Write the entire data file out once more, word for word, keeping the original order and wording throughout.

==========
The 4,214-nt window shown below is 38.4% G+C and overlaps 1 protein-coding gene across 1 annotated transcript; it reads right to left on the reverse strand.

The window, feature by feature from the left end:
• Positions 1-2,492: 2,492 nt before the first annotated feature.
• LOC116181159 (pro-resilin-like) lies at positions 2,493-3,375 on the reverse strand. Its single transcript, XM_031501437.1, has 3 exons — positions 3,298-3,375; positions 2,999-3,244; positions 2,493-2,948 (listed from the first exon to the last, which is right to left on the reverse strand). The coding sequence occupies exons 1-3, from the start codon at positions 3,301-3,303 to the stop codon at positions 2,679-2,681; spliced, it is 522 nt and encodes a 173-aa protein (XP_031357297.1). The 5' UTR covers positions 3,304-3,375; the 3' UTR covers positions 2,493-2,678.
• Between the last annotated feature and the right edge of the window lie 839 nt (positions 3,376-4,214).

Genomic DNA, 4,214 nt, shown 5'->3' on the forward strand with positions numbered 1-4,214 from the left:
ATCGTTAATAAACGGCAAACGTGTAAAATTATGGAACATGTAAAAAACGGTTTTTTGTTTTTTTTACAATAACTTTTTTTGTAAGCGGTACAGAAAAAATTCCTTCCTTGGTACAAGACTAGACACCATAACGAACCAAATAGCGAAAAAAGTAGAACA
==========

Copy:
The 4,214-nt window shown below is 38.4% G+C and overlaps 1 protein-coding gene across 1 annotated transcript; it reads right to left on the reverse strand.

The window, feature by feature from the left end:
• Positions 1-2,492: 2,492 nt before the first annotated feature.
• LOC116181159 (pro-resilin-like) lies at positions 2,493-3,375 on the reverse strand. Its single transcript, XM_031501437.1, has 3 exons — positions 3,298-3,375; positions 2,999-3,244; positions 2,493-2,948 (listed from the first exon to the last, which is right to left on the reverse strand). The coding sequence occupies exons 1-3, from the start codon at positions 3,301-3,303 to the stop codon at positions 2,679-2,681; spliced, it is 522 nt and encodes a 173-aa protein (XP_031357297.1). The 5' UTR covers positions 3,304-3,375; the 3' UTR covers positions 2,493-2,678.
• Between the last annotated feature and the right edge of the window lie 839 nt (positions 3,376-4,214).

Genomic DNA, 4,214 nt, shown 5'->3' on the forward strand with positions numbered 1-4,214 from the left:
ATCGTTAATAAACGGCAAACGTGTAAAATTATGGAACATGTAAAAAACGGTTTTTTGTTTTTTTTACAATAACTTTTTTTGTAAGCGGTACAGAAAAAATTCCTTCCTTGGTACAAGACTAGACACCATAACGAACCAAATAGCGAAAAAAGTAGAACA